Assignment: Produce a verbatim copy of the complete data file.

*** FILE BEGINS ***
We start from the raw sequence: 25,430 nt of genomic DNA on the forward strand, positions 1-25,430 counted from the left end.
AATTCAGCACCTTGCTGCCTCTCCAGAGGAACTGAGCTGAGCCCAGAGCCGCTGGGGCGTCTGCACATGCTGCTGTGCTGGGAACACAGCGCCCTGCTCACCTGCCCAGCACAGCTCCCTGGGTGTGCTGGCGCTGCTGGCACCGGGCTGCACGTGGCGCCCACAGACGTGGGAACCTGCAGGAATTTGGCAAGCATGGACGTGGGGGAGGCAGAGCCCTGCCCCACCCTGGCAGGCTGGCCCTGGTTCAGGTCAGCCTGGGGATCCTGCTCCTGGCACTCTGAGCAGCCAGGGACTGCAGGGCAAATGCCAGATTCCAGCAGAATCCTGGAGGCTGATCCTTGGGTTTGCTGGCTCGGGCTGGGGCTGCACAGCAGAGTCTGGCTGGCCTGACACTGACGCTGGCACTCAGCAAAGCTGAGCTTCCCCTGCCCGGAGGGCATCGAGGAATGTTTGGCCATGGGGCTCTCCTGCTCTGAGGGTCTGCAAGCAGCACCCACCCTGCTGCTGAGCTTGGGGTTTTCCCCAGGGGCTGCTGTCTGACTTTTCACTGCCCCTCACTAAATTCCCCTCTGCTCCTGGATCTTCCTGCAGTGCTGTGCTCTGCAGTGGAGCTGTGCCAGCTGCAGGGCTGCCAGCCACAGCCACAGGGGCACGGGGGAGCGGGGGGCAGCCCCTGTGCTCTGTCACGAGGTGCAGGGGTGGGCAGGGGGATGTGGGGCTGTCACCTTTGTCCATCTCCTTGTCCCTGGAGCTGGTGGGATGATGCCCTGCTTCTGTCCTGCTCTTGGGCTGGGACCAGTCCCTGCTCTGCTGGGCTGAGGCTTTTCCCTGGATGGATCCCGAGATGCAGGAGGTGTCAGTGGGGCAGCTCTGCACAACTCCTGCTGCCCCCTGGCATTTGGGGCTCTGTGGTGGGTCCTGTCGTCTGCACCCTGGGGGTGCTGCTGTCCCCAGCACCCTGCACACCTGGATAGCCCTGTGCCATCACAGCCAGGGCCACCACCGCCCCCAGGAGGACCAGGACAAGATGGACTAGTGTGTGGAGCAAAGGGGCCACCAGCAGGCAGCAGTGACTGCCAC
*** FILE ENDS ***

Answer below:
We start from the raw sequence: 25,430 nt of genomic DNA on the forward strand, positions 1-25,430 counted from the left end.
AATTCAGCACCTTGCTGCCTCTCCAGAGGAACTGAGCTGAGCCCAGAGCCGCTGGGGCGTCTGCACATGCTGCTGTGCTGGGAACACAGCGCCCTGCTCACCTGCCCAGCACAGCTCCCTGGGTGTGCTGGCGCTGCTGGCACCGGGCTGCACGTGGCGCCCACAGACGTGGGAACCTGCAGGAATTTGGCAAGCATGGACGTGGGGGAGGCAGAGCCCTGCCCCACCCTGGCAGGCTGGCCCTGGTTCAGGTCAGCCTGGGGATCCTGCTCCTGGCACTCTGAGCAGCCAGGGACTGCAGGGCAAATGCCAGATTCCAGCAGAATCCTGGAGGCTGATCCTTGGGTTTGCTGGCTCGGGCTGGGGCTGCACAGCAGAGTCTGGCTGGCCTGACACTGACGCTGGCACTCAGCAAAGCTGAGCTTCCCCTGCCCGGAGGGCATCGAGGAATGTTTGGCCATGGGGCTCTCCTGCTCTGAGGGTCTGCAAGCAGCACCCACCCTGCTGCTGAGCTTGGGGTTTTCCCCAGGGGCTGCTGTCTGACTTTTCACTGCCCCTCACTAAATTCCCCTCTGCTCCTGGATCTTCCTGCAGTGCTGTGCTCTGCAGTGGAGCTGTGCCAGCTGCAGGGCTGCCAGCCACAGCCACAGGGGCACGGGGGAGCGGGGGGCAGCCCCTGTGCTCTGTCACGAGGTGCAGGGGTGGGCAGGGGGATGTGGGGCTGTCACCTTTGTCCATCTCCTTGTCCCTGGAGCTGGTGGGATGATGCCCTGCTTCTGTCCTGCTCTTGGGCTGGGACCAGTCCCTGCTCTGCTGGGCTGAGGCTTTTCCCTGGATGGATCCCGAGATGCAGGAGGTGTCAGTGGGGCAGCTCTGCACAACTCCTGCTGCCCCCTGGCATTTGGGGCTCTGTGGTGGGTCCTGTCGTCTGCACCCTGGGGGTGCTGCTGTCCCCAGCACCCTGCACACCTGGATAGCCCTGTGCCATCACAGCCAGGGCCACCACCGCCCCCAGGAGGACCAGGACAAGATGGACTAGTGTGTGGAGCAAAGGGGCCACCAGCAGGCAGCAGTGACTGCCAC